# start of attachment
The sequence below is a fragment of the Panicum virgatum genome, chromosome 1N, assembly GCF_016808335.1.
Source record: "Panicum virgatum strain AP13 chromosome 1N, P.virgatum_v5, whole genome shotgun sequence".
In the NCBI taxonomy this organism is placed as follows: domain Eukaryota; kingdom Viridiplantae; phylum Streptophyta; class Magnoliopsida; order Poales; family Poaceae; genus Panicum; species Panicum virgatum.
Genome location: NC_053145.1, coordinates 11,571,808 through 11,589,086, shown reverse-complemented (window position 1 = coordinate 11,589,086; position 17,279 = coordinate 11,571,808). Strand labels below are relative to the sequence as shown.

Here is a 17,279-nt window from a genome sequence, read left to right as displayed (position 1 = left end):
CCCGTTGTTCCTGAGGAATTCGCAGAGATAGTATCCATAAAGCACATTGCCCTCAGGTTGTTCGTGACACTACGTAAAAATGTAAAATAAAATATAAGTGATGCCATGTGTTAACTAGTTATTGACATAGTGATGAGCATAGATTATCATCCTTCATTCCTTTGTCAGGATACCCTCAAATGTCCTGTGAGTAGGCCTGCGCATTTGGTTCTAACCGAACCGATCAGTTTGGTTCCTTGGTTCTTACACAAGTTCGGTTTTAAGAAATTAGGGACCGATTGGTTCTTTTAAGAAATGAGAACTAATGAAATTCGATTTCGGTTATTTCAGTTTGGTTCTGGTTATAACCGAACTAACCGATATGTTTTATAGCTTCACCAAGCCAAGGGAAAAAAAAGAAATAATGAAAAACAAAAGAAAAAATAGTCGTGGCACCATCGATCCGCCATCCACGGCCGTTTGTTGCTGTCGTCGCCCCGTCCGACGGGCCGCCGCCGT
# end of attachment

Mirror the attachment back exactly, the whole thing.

The sequence below is a fragment of the Panicum virgatum genome, chromosome 1N, assembly GCF_016808335.1.
Source record: "Panicum virgatum strain AP13 chromosome 1N, P.virgatum_v5, whole genome shotgun sequence".
In the NCBI taxonomy this organism is placed as follows: domain Eukaryota; kingdom Viridiplantae; phylum Streptophyta; class Magnoliopsida; order Poales; family Poaceae; genus Panicum; species Panicum virgatum.
Genome location: NC_053145.1, coordinates 11,571,808 through 11,589,086, shown reverse-complemented (window position 1 = coordinate 11,589,086; position 17,279 = coordinate 11,571,808). Strand labels below are relative to the sequence as shown.

Here is a 17,279-nt window from a genome sequence, read left to right as displayed (position 1 = left end):
CCCGTTGTTCCTGAGGAATTCGCAGAGATAGTATCCATAAAGCACATTGCCCTCAGGTTGTTCGTGACACTACGTAAAAATGTAAAATAAAATATAAGTGATGCCATGTGTTAACTAGTTATTGACATAGTGATGAGCATAGATTATCATCCTTCATTCCTTTGTCAGGATACCCTCAAATGTCCTGTGAGTAGGCCTGCGCATTTGGTTCTAACCGAACCGATCAGTTTGGTTCCTTGGTTCTTACACAAGTTCGGTTTTAAGAAATTAGGGACCGATTGGTTCTTTTAAGAAATGAGAACTAATGAAATTCGATTTCGGTTATTTCAGTTTGGTTCTGGTTATAACCGAACTAACCGATATGTTTTATAGCTTCACCAAGCCAAGGGAAAAAAAAGAAATAATGAAAAACAAAAGAAAAAATAGTCGTGGCACCATCGATCCGCCATCCACGGCCGTTTGTTGCTGTCGTCGCCCCGTCCGACGGGCCGCCGCCGT